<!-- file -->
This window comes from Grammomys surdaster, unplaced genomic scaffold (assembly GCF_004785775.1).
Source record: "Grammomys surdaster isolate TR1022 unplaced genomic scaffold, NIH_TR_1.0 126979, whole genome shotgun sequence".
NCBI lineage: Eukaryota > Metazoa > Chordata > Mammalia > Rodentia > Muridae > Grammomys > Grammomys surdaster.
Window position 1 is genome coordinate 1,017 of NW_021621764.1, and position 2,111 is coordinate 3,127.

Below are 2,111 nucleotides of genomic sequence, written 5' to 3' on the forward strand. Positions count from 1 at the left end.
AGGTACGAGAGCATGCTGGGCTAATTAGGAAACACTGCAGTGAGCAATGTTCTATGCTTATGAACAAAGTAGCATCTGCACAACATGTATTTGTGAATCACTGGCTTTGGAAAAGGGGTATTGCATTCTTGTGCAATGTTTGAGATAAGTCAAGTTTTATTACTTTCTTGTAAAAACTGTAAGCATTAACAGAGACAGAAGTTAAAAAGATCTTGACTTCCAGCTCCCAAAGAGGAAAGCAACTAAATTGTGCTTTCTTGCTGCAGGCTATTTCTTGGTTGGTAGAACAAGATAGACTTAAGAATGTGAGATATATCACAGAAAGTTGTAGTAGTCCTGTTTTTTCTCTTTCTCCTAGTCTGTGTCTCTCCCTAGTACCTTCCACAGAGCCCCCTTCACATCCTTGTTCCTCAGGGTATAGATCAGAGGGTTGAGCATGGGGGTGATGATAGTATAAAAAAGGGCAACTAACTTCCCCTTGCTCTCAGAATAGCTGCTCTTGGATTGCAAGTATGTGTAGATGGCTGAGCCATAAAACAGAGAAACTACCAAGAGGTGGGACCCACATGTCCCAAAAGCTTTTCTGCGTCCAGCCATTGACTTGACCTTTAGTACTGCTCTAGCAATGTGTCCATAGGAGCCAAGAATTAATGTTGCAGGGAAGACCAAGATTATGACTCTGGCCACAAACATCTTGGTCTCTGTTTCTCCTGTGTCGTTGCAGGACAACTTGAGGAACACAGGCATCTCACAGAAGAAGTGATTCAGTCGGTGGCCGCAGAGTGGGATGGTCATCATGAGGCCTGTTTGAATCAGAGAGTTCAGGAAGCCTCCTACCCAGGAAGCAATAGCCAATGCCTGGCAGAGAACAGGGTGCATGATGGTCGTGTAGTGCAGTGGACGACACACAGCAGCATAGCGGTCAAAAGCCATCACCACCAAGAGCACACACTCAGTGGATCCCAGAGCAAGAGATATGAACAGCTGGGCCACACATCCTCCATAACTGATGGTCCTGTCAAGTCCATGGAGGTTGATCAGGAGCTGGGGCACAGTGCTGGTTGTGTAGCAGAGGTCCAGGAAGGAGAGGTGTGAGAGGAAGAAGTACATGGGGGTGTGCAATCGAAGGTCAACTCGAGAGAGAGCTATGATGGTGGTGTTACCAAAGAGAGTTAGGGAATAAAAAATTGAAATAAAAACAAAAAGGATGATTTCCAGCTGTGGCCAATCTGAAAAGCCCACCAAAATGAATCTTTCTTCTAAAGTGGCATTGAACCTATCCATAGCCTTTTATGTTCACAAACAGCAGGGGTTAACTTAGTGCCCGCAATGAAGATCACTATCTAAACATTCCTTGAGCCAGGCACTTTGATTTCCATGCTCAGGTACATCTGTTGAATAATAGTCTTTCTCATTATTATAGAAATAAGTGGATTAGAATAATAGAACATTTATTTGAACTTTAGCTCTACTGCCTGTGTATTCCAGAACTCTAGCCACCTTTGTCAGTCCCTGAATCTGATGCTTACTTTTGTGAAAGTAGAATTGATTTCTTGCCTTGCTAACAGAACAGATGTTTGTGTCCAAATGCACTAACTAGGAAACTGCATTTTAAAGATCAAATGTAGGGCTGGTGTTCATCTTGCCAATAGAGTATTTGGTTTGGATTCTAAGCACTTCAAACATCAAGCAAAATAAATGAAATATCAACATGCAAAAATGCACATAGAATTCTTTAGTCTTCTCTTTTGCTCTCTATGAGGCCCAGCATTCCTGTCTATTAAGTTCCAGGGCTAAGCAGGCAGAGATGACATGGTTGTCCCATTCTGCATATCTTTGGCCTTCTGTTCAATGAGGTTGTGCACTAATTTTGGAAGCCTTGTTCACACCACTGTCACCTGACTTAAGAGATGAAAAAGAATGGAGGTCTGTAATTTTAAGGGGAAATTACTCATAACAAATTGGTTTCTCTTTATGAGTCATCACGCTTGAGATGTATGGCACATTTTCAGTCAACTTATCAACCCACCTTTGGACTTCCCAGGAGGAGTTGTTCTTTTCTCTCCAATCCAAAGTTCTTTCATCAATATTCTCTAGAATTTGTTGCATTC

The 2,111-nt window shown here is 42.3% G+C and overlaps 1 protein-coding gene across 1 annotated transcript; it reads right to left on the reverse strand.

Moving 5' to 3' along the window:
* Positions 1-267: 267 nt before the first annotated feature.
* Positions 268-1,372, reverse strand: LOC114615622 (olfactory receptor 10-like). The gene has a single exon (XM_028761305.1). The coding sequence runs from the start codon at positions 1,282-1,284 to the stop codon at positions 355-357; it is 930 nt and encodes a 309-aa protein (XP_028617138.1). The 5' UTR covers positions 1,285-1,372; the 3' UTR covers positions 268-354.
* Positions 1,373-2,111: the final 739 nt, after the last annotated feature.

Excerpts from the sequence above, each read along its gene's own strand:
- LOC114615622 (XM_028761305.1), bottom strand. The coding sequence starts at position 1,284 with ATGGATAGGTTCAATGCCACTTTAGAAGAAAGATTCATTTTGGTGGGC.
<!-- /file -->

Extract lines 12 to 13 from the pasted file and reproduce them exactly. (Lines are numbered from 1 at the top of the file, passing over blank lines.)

Excerpts from the sequence above, each read along its gene's own strand:
- LOC114615622 (XM_028761305.1), bottom strand. The coding sequence starts at position 1,284 with ATGGATAGGTTCAATGCCACTTTAGAAGAAAGATTCATTTTGGTGGGC.